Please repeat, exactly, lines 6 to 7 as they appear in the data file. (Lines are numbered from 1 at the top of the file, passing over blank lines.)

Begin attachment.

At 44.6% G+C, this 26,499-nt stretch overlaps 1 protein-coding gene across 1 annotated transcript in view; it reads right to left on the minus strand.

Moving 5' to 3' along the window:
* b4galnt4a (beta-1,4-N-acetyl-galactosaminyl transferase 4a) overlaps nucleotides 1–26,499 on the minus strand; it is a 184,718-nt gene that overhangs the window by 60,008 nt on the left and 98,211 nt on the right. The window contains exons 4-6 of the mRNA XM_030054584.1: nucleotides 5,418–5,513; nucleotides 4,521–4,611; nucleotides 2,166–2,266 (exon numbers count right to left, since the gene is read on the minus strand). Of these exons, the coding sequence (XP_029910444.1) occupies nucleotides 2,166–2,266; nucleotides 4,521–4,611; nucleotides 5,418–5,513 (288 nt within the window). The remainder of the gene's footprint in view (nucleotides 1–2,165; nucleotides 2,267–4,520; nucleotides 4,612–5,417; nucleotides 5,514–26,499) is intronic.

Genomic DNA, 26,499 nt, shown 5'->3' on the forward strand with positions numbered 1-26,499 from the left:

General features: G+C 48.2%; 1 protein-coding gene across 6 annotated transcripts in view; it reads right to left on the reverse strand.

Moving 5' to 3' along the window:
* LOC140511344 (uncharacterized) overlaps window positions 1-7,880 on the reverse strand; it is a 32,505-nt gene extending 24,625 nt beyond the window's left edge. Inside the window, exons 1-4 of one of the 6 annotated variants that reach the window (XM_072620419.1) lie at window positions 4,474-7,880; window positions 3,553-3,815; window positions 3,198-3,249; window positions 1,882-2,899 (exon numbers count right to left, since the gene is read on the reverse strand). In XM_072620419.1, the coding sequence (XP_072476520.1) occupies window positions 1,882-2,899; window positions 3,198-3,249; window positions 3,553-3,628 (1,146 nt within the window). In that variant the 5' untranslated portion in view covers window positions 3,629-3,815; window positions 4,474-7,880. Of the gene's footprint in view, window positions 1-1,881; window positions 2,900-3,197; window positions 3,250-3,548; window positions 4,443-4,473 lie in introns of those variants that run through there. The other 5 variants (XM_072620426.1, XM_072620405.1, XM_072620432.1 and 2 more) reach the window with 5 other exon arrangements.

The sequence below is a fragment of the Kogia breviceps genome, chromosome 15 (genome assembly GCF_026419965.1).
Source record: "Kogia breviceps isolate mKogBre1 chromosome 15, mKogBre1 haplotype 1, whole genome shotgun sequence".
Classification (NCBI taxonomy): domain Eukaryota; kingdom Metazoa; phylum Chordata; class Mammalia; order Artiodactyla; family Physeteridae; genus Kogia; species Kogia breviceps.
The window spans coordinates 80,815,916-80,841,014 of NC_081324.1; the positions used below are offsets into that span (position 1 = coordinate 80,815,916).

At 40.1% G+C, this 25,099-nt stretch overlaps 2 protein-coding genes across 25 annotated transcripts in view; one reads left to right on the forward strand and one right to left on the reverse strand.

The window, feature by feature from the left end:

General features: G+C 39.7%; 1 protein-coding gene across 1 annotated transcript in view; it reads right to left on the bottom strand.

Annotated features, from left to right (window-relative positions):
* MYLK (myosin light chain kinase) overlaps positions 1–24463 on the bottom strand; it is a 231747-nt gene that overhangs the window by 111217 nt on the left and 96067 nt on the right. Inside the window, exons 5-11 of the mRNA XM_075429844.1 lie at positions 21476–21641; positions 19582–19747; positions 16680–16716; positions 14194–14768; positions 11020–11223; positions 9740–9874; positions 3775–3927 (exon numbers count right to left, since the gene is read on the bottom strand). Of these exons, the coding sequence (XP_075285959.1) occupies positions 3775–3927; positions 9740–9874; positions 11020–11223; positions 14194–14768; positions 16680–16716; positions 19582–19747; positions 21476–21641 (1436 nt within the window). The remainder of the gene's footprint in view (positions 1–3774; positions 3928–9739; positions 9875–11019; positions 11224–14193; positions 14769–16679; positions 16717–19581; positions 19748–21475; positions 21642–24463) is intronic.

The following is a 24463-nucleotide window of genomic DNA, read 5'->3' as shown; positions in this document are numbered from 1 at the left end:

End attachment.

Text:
Moving 5' to 3' along the window:
* LOC140511344 (uncharacterized) overlaps window positions 1-7,880 on the reverse strand; it is a 32,505-nt gene extending 24,625 nt beyond the window's left edge. Inside the window, exons 1-4 of one of the 6 annotated variants that reach the window (XM_072620419.1) lie at window positions 4,474-7,880; window positions 3,553-3,815; window positions 3,198-3,249; window positions 1,882-2,899 (exon numbers count right to left, since the gene is read on the reverse strand). In XM_072620419.1, the coding sequence (XP_072476520.1) occupies window positions 1,882-2,899; window positions 3,198-3,249; window positions 3,553-3,628 (1,146 nt within the window). In that variant the 5' untranslated portion in view covers window positions 3,629-3,815; window positions 4,474-7,880. Of the gene's footprint in view, window positions 1-1,881; window positions 2,900-3,197; window positions 3,250-3,548; window positions 4,443-4,473 lie in introns of those variants that run through there. The other 5 variants (XM_072620426.1, XM_072620405.1, XM_072620432.1 and 2 more) reach the window with 5 other exon arrangements.